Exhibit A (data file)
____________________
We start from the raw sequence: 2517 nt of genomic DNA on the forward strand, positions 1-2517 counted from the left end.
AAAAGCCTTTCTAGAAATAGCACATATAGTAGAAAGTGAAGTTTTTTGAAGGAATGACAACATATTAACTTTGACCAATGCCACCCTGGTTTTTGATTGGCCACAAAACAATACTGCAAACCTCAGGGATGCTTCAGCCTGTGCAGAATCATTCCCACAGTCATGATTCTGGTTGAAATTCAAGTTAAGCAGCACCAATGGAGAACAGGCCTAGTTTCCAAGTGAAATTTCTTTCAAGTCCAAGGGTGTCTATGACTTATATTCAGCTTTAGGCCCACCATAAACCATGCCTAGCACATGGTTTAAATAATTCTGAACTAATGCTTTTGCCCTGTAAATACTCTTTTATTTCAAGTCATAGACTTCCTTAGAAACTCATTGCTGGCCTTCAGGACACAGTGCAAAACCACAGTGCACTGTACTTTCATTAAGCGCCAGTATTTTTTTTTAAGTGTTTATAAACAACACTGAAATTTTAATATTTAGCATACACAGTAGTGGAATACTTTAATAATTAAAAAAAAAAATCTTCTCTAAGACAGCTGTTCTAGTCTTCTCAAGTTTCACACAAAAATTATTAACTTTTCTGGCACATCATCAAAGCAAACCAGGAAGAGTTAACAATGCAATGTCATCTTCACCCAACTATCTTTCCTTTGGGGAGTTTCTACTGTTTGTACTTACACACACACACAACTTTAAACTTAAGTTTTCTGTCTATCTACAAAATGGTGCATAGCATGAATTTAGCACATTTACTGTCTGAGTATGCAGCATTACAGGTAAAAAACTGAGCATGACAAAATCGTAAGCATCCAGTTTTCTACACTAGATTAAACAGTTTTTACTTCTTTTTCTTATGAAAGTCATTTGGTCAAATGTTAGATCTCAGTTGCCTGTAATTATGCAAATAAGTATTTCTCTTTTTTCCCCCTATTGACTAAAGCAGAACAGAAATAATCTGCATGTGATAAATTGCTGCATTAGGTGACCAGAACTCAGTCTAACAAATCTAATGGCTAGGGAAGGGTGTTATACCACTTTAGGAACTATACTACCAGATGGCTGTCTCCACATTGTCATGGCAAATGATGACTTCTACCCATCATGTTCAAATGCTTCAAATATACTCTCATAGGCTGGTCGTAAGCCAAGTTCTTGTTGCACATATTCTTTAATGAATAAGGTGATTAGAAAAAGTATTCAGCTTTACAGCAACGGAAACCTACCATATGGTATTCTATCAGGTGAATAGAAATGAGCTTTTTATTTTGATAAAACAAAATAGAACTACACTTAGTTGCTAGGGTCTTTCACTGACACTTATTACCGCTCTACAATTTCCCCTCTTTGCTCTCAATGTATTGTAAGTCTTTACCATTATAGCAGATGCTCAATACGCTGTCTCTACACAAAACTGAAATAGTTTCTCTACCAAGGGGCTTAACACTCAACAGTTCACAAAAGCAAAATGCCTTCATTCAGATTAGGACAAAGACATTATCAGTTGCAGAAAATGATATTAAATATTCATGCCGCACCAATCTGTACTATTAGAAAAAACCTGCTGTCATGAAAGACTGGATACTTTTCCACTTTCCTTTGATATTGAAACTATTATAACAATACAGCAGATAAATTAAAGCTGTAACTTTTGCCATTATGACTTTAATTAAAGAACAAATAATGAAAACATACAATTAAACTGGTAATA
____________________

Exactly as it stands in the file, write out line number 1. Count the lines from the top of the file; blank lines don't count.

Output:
We start from the raw sequence: 2517 nt of genomic DNA on the forward strand, positions 1-2517 counted from the left end.